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May 13, 2024

The Aser Stories 20: Families and How They Are

By Sand Pilarski

At family get-togethers, why do relatives pick and snipe when what they really need is to make great harmony together?

The first words out of my aunt's mouth are "So your hands are painted on, that's why you can't write more than once a year?"

"I've been on the road for four months, Aunt, and mail service only comes out this way every two months in good weather, anyway. Do I have a lot of letters waiting at home from you?"

"Why should I write when you don't care about what's happening in your own clan? I heard you had plenty of time to spend up there in Great Well, carousing and whatnot. You couldn't drop anyone a line and let them know what was going on? We've been worried sick. And what is this 'home' business? This is home, there isn't any other home, are you saying you're abandoning the clan?"

Do all families do this when they get together? In another six years, I could come back to the lands of the Jennan Clan and take my place as a clan elder; yet walk into a family reunion or party and someone of the previous generation immediately feels compelled to try to make me feel twelve years old again. "May I get you a cup of wine, Aunt?" I ask deferentially. "I'll be right back."

At the drinks table are two more aunts, one tall and thin, and the other short and fat. They get along well, it is said, though much of their time is spent trying to convert the other's diet, bickering about the Virtues of Pasta as opposed to Only Fresh Vegetables. "Here's our Aser! Getting a cup for Auntie Tilla? You're such a good girl! Isn't she the spitting image of her granpa? He was a shaman, too, Aser." As if I would forget.

None of my aunts had the Ur-gift that is required of a shaman. My mother did and my uncle does. While we shamans wander the roads, the other Jennans own the clan lands, till the gardens, teach the schools. That's an important calling, too, but Aunts always gush and go on about me becoming a shaman ... and then complain because I'm out on the road, of course. "Let me fill your cups, Aunt Skeef, Aunt Muzzy." I have an ulterior motive about doing this, yes, indeed.

My aunts are obsessive in their desire to be referred to as "Aunt." I don't really understand why, unless the honorific is just that -- the only honorific they will ever hear attached to their names. I liked being called "Aunt" by my nieces and nephews, but when they reached the Age of Acceptance, then I felt that calling me by my name was fine. I had no worries that they would forget that I was their aunt. I called my mother "Ma" when we were just us, together, but called her Zyller when others were around, to give her honor where her honor was due -- in being herself.

With that thought in mind, I suppose that I can then approach my aunts' reasoning about names. The title Aunt is both reminder and due honor: I am to be reminded of my relativity, and since they consider a family member to be something of a celebrity for becoming a shaman, others must be reminded of the relationship also, to improve their standing.

I suppose that I understand why they do this, but I don't understand why they feel compelled to do this. And I know that it happens in almost every family to some extent. The troll, Margot, that I met at the Promontory Hot Springs Spa was saying something of the same sort. Her parents had a fascination with human culture, including names, that the rest of the family considered not only odd, but downright perverse. Margot didn't really share the interest, but when visiting relatives, she was hounded to change her name to something truly trollish and fierce, like Gougernails, or Gutslinger. The older she got, the more annoyed she became with the nagging, and swore that she would be Margot to the end of her days. From pinched observations about her parents' humanophilia, the relatives progressed to Margot's stubbornness, lack of familial respect, and choice of garments, which were no less trollish than the rest, but perceived so because of her refusal to cave in to family pressure.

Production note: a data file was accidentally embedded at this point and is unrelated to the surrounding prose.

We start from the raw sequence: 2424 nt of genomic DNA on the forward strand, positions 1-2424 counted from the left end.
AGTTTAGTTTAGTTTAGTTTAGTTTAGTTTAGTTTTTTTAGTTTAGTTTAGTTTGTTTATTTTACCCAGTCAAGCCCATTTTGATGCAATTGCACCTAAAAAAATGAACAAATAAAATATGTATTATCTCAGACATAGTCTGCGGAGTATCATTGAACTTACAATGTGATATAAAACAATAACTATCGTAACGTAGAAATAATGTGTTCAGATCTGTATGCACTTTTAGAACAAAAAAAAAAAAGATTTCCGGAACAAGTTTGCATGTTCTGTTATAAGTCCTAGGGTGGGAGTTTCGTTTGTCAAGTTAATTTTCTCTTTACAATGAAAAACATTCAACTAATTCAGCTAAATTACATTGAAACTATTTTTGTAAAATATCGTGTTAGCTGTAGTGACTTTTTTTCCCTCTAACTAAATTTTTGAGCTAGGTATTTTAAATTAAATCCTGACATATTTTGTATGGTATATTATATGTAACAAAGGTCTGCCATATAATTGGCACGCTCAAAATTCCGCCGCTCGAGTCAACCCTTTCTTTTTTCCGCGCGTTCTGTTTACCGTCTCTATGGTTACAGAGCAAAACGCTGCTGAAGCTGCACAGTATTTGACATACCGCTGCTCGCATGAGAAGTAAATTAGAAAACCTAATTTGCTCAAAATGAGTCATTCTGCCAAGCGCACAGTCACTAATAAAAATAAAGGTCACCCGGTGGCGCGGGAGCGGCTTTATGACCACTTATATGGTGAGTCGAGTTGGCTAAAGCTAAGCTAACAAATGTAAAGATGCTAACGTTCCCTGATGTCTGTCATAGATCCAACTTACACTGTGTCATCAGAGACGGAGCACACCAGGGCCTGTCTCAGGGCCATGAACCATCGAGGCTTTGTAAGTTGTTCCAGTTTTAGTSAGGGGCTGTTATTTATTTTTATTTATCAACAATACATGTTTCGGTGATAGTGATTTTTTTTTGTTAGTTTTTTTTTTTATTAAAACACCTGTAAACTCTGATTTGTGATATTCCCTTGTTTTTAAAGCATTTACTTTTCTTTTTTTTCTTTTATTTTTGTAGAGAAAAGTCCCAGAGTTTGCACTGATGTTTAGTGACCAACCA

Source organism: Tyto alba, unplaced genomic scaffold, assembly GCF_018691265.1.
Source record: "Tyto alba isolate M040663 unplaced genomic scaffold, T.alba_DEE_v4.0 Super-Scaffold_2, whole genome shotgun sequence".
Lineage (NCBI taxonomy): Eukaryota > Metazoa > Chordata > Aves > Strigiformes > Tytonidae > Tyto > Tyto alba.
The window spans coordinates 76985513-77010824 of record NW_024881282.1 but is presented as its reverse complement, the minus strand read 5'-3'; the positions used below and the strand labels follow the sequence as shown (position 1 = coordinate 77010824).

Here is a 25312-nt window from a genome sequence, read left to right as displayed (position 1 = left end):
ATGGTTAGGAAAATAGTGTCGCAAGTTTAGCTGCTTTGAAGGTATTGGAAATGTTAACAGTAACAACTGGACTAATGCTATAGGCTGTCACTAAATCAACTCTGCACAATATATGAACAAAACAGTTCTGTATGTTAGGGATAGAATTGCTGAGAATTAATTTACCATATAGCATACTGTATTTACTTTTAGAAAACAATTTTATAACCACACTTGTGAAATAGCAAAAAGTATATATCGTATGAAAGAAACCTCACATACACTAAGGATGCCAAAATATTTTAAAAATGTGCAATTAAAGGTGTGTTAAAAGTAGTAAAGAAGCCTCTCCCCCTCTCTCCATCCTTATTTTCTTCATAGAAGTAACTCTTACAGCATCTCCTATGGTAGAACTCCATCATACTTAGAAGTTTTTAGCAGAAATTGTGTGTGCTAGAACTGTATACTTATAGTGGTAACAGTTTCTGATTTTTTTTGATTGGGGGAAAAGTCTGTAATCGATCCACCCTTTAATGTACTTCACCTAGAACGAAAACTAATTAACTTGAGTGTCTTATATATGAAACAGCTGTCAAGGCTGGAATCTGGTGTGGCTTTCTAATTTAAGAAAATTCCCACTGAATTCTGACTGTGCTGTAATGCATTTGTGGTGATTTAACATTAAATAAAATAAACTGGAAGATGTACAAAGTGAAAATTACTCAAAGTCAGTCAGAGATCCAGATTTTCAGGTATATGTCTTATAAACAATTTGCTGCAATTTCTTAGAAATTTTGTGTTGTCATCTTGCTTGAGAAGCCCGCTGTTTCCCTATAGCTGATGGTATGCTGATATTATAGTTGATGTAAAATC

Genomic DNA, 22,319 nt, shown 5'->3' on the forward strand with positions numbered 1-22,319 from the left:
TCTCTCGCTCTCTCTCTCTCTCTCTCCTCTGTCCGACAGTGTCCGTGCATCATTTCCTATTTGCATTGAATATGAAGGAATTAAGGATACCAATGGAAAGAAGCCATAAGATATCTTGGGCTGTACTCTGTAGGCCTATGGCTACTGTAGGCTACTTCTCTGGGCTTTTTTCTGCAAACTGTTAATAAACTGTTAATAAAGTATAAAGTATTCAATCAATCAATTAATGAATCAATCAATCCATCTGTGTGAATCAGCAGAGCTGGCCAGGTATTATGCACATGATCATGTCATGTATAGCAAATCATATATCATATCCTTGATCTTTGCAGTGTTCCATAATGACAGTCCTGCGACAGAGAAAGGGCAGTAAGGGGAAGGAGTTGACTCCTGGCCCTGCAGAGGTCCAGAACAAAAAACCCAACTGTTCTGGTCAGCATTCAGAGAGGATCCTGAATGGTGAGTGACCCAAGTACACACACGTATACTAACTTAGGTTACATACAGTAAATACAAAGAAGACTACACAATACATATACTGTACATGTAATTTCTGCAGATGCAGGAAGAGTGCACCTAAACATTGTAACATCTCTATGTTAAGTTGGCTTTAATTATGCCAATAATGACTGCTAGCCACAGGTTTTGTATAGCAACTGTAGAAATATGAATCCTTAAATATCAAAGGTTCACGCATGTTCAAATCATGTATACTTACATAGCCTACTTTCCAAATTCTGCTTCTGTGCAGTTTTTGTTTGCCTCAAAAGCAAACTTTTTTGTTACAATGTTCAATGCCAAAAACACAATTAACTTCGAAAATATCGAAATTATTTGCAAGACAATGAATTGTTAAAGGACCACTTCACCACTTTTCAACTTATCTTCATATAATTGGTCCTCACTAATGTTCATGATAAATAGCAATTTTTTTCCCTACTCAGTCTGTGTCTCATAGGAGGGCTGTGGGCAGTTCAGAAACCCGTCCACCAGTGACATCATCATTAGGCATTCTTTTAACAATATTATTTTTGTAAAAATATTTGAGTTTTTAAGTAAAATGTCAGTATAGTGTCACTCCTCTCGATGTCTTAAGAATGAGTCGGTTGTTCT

Things people would never consider saying to outsiders, they say to family members as a matter of course. My gosh, you got heavy! Didn't you ever think of finishing your education? Shouldn't your children be medicated?

I don't know why people forget manners and consideration when they're dealing with those closest to them. I only know that it happens, and have found it so aggravating that I swore I wouldn't succumb to it myself. I hope I live up to that.

I like my aunts and their names, Tilla, Muzzy, and Skeef, and wish that they wouldn't use the "Aunt" title to make us so formal. That's the ulterior motive behind the refills at the family get-together; about two more refills of their cups and they'll start to sing. I'll join in, and then they'll forget about family connections and we'll just make some great harmony together. In the morning, they'll suggest that I stay and catch up with still more family, and I will say, "Well, I would, but there's this troll named Margot who got lost here in the Ur-lands and I need to escort her to her destination ... "

Margot isn't really lost, of course. More like I am tagging along with her as she finishes out a summer of spa-sampling along the coast. By winter, I'll head back inland to see if any squatters have taken over my cave. And to check my mail to see if any of the aunts have written, as dutiful relatives always do.

Article © Sand Pilarski. All rights reserved.
Published on 2007-07-09
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